How to configure acpid

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With the introduction of ACPI there are more things under programmatic control. Sleeping is one of those things. To sleep the T30 manually is simple. You just do:

echo -n "mem" /sys/power/state

However there are two problems with this. It doesn't happen automatically when you close the lid and it does not turn off the LCD backlight. The acpid daemon is provided to solve the first problem. By adding an event handler you can run a script in response to both closing the lid and pressing Fn-F4 (suspend on the T30). You just need to create a file in /etc/acpi/events like the following:

$ cat /etc/acpi/events/sleep
action=/etc/acpi/actions/sleep %e

The "event" line is a regular expression specifying the events we're interested in. I determined what the event strings are from looking at /var/log/acpid after trying to suspend, close the lid, etc. What I found was that when the Fn-F4 key sequence is selected a "button/sleep" event is dispatched. Closing and opening the lid both yield "button/lid" events. Note that if you add or modify one of these events files you must kill -SUGHUP <pidofacpid>.

The "action" line is the command to be executed when these events are dispatched. In this example I call a script and pass the event description text using the builtin %e macro. The /etc/acpi/actions/sleep script is as follows:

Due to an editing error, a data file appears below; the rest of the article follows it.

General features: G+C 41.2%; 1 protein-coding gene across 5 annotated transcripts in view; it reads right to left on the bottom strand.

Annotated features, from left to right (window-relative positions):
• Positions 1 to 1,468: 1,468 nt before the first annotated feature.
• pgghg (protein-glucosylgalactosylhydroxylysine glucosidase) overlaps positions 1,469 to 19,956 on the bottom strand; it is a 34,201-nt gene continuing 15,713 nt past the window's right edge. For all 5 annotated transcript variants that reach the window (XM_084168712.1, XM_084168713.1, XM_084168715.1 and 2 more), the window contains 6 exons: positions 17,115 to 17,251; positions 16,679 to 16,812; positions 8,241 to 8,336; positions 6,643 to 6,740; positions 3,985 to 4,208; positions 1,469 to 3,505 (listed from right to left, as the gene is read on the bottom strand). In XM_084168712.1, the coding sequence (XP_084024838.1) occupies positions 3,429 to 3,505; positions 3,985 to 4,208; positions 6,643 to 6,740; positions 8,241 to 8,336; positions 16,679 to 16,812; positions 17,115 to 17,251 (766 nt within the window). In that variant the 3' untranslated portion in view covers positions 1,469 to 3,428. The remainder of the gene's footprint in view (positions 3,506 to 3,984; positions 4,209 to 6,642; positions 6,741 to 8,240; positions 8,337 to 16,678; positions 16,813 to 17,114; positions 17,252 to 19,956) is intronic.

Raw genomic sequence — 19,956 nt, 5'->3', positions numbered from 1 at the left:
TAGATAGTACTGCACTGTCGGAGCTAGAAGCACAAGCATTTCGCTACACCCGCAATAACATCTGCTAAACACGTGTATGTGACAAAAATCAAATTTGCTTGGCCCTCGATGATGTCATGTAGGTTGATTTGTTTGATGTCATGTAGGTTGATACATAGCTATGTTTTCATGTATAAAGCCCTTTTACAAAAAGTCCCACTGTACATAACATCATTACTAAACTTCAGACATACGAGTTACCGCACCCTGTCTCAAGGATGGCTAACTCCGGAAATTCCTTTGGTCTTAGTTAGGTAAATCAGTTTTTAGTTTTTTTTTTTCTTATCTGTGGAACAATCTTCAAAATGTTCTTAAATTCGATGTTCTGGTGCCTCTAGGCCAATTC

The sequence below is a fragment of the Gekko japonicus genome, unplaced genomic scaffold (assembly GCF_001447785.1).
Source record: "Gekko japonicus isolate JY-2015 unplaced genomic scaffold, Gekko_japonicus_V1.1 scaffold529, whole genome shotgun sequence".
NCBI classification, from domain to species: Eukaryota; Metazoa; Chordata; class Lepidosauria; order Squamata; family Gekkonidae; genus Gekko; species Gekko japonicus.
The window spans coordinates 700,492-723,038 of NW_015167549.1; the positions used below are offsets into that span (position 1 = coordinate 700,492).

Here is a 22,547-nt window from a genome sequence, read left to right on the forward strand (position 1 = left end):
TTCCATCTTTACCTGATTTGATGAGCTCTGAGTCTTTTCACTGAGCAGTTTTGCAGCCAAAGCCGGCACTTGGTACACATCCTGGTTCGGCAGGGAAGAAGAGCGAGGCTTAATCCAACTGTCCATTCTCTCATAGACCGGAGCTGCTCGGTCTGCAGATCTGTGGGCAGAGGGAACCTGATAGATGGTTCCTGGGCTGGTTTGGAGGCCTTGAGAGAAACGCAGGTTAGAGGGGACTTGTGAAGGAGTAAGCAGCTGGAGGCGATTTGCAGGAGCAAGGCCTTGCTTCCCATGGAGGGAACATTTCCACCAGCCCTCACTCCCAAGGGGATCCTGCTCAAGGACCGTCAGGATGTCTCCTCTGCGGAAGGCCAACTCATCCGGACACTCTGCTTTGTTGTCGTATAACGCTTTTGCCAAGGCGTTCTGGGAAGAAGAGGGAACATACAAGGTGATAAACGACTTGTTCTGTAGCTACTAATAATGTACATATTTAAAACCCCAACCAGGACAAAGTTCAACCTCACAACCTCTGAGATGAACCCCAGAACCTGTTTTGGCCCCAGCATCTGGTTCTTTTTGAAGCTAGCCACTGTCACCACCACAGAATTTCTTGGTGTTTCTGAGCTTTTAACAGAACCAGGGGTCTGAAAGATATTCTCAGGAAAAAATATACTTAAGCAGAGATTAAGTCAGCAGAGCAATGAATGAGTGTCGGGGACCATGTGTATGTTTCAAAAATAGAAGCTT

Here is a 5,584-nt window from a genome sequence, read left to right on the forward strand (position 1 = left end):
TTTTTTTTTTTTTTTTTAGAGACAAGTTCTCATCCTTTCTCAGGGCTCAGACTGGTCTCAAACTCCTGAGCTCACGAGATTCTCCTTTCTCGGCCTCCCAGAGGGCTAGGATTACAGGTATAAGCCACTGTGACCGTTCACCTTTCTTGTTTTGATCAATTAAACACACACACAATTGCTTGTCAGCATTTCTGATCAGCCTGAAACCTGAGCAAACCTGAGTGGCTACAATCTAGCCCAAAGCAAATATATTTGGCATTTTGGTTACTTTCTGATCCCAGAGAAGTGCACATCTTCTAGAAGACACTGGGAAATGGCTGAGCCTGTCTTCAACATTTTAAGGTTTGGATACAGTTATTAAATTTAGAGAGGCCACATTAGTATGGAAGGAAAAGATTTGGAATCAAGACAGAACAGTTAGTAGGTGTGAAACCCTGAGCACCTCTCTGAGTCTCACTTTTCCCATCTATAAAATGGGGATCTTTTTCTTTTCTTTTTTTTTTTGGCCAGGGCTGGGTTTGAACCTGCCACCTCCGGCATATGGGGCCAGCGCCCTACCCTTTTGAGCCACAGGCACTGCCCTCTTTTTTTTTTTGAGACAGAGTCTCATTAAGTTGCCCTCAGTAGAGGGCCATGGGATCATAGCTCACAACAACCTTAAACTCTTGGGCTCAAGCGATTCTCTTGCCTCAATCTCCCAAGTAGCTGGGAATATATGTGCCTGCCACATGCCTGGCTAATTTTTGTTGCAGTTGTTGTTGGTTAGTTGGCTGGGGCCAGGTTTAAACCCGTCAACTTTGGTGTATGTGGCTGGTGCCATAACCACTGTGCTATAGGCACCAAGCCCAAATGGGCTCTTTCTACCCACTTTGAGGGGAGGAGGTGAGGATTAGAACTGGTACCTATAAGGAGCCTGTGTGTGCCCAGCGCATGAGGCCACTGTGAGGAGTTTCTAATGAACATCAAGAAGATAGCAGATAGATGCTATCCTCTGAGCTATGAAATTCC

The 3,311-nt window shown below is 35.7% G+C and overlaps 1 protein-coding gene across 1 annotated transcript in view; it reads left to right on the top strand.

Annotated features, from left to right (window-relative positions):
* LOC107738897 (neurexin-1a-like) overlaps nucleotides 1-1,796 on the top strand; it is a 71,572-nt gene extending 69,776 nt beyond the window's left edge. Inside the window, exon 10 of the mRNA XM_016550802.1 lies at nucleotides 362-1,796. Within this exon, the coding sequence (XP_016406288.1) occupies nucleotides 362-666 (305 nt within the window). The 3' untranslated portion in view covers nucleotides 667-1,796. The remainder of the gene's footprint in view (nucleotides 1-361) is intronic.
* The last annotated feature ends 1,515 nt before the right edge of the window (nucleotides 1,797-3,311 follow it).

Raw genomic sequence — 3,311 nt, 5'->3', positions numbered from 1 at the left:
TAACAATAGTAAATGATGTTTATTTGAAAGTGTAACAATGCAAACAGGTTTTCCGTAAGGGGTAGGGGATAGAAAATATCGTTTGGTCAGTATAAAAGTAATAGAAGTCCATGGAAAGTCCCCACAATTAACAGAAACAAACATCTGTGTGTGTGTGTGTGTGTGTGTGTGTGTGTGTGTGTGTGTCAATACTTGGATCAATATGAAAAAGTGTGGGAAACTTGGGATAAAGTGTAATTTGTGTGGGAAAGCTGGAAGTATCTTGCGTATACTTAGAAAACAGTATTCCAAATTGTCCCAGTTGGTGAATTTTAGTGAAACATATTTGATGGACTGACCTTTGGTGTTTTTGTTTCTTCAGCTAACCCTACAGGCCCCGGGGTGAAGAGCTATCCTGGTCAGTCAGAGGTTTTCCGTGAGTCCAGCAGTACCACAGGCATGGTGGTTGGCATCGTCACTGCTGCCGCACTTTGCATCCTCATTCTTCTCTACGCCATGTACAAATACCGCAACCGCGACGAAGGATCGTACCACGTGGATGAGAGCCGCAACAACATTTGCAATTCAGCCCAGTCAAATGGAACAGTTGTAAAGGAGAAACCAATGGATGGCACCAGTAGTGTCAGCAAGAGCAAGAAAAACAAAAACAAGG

if [ "$1" = "button/sleep" ] || \
        grep -q closed /proc/acpi/button/lid/${2}/state
    chvt 6;
    /usr/sbin/radeontool light off;
    echo -n "mem" > /sys/power/state;
    chvt 7;

Translated this reads -- if the event is a sleep event (meaning Fn-F4 was triggered) or the state of the lid is closed, then switch to a virtual console, turn off the backlight, and goto sleep. When we wake up, switch back to X.

Note that the echo line does not return until we are revived. So there is only one event generated and there is no need to check the state of anything. This is unlike the lid which generates an event for both opening and closing thus requiring that we check it's state and only act if it's closed.

Unfortunately this will not work for a wide range of machines. For some machines it may be sufficient to turn off the backlight using 'xset dpms force off' (for this to even do anything for me with FC3 I had to use 'su miallen -c "xset -display :0 dpms force off"'). But for whatever reason, when the T30 starts to sleep, it switches to console mode which causes the backlight to come back on. So my solution above is to preemptively switch to console mode and turn off the backlight so that doesn't happen. However now, we cannot use xset because it's an X program that has no bearing on the console. Fortunately I happenstanced across radeontool which communicates directly with the T30 radeon mobility and therefore works from the console.

Altogether these two files and radeontool make sleeping the T30 when you close the lid or hit Fn-F4 work as expected.